Study Guide

All's Well That Ends Well Death

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In delivering my son from me, I bury a second
husband. (1.1.1-2)

Hmm. This is quite a depressing opening line, wouldn't you say? Basically, the countess compares the act of "delivering" (saying goodbye to) her son to the recent loss of her late husband. We also notice that her use of the word "delivering" is also a pun on the act of delivering a baby, which creates a connection between childbirth and death.

He hath abandoned his physicians, madam,
under whose practices he hath persecuted time
with hope, and finds no other advantage in the
process but only the losing of hope by time. (1.1.14-17)

Okay. Not only has Bertram's father died when the play opens, but we also find out that the king of France is on his death bed. Way to set a dark tone for the entire play, Shakespeare.

This young gentlewoman had a father—O,
that 'had,' how sad a passage 'tis!—whose skill
was almost as great as his honesty; had it stretched
so far, would have made nature immortal, and
death should have play for lack of work. Would, for
the King's sake he were living! I think it would be
the death of the king's disease. (1.1.18-24)

Another dead dad? You've got to be kidding, right? Here, we learn that Helen has also lost a father. Not only that, but he was the only guy in the world who could have cured the king's mysterious illness.

Would I were with him! He would always say—
Methinks I hear him now;
'Let me not live,' quoth he,
'After my flame lacks oil, to be the snuff
Of younger spirits, whose apprehensive senses
All but new things disdain, whose judgments are
Mere fathers of their garments, whose constancies
Expire before their fashions.' This he wished.
I, after him, do after him wish too, (1.2.59-60; 65-71)

As the dying king thinks about a friend from his youth, he seems pretty hopeless. Here, he's worried about the future because he doesn't think the younger generation is fit to take over. This is a lot like what King Henry IV goes through in <em>Henry IV Part II. </em>In that play, the dying monarch spends a lot of time worrying about what will happen to England once he's gone and his son takes the throne.

Since I nor wax nor honey can bring home,
I quickly were dissolvèd from my hive
To give some laborers room. (1.2.72-74)

Dang. Is this what we all have to look forward to when we're old? Here, the dying ruler compares his kingdom to a hive and describes what will inevitably happen when he's dead: a new group of "labourers" (a.k.a. worker bees) will take over the business of running the kingdom. In other words, he knows that life won't stop when he's gone.

Heaven hath through me restored the king to health.
We understand it and thank heaven for you. (2.3.65-67)

Nobody, including the king, expected the French monarch to live much longer after the first act. Yet, after all the doom and gloom that opens the play, the king of France experiences a sudden and miraculous recovery when Helen cures his disease.

She is not well, but yet she has her health. She's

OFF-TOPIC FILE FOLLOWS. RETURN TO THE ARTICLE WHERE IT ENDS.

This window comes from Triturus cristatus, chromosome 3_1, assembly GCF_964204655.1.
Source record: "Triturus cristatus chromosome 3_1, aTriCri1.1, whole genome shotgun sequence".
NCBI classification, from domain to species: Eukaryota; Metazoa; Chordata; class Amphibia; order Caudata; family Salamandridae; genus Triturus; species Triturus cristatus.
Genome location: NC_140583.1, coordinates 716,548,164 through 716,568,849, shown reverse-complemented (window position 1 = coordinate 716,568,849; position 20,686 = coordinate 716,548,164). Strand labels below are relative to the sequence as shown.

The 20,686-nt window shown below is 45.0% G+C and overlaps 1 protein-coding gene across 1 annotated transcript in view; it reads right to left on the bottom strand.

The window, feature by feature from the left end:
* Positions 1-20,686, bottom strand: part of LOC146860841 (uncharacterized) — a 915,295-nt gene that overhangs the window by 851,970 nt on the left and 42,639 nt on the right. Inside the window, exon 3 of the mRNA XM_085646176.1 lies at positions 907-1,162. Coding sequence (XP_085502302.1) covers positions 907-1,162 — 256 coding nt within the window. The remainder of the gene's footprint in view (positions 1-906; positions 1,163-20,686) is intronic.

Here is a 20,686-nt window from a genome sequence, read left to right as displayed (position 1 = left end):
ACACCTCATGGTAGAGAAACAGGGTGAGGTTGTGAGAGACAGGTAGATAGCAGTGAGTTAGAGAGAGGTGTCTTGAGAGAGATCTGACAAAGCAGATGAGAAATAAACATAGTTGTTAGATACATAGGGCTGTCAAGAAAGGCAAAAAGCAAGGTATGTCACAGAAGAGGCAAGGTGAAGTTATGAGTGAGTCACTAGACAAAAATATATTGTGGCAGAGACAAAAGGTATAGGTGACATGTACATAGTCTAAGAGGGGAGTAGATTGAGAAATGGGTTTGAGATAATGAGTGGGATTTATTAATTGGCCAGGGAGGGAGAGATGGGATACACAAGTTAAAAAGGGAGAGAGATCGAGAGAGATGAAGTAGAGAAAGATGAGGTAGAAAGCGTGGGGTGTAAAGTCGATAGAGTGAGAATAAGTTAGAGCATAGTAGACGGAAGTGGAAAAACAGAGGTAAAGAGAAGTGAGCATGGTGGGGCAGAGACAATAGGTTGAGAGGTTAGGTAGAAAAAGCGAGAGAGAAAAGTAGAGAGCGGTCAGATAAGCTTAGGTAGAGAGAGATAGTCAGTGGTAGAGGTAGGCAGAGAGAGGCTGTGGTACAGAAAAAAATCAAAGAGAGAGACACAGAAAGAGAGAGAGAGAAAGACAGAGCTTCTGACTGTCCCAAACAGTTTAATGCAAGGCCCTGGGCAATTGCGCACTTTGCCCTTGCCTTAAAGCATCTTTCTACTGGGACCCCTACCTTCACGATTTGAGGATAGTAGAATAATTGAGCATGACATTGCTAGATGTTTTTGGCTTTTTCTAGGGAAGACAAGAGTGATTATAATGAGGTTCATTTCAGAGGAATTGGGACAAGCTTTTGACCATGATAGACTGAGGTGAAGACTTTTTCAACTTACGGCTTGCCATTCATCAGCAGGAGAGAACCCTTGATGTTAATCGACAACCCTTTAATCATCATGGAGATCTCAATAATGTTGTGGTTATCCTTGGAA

very merry; but yet she is not well. But, thanks be
given, she's very well and wants nothing i' th' world,
but yet she is not well. (2.4.2-5).

When Helen asks Lavatch how the countess is doing, she can't get a straight answer. He says that the countess is healthy, but that she's not "well" because "she's not in heaven"(2.4.9). In other words, Lavatch thinks true happiness can't be found on earth. In case you hadn't noticed, this is sort of at odds with the play's seemingly happy-go-lucky title; it implies that nobody actually gets a happily ever after – at least not in this lifetime. We'll go ahead and let you chew on that for a while...

He had sworn to marry me
When his wife's dead. Therefore I'll lie with him
When I am buried. (4.2.83-85)

Young Diana Capilet is seriously jaded by Bertram's attempts to get her into bed. Although Bertram has promised to marry her if his wife dies, Diana recognizes that he's just trying to sleep with her. We also notice how this passage echoes Romeo and Juliet (with a major twist), when Juliet says, "If he be married / My grave is like to be my wedding bed" (1.5.132).

He knows himself my bed he hath defiled,
And at that time he got his wife with child.
Dead though she be, she feels her young one kick.
So there's my riddle: one that's dead is quick.
And now behold the meaning.

                         Enter Helen and Widow. (5.3.341-345)

After faking her death, Helen finally emerges alive and well at the play's end. (Ta-da!) She's even pregnant with Bertram's child, the ultimate promise of the continuity of life. The funny thing is, this passage makes us feel a little creepy, especially when Diana says "dead though she be, she feels her young one kick." We know that Diana is just trying to sound cryptic, but she also manages to associate childbirth with death, which makes us wonder about this family's future. By the way, isn't that exactly what the countess does back in Act 1, Scene 1 when she compares the "delivery” of a child to her husband's death?

Is there no exorcist
Beguiles the truer office of mine eyes?
Is 't real that I see?
No, my good lord,
'Tis but the shadow of a wife you see,
The name and not the thing. (5.3.346-351)

Here, Helen just can't resist making a joke about being the "shadow [ghost] of a wife." Shakespeare seems to be making a joke about Helen coming back to haunt her cheating husband.

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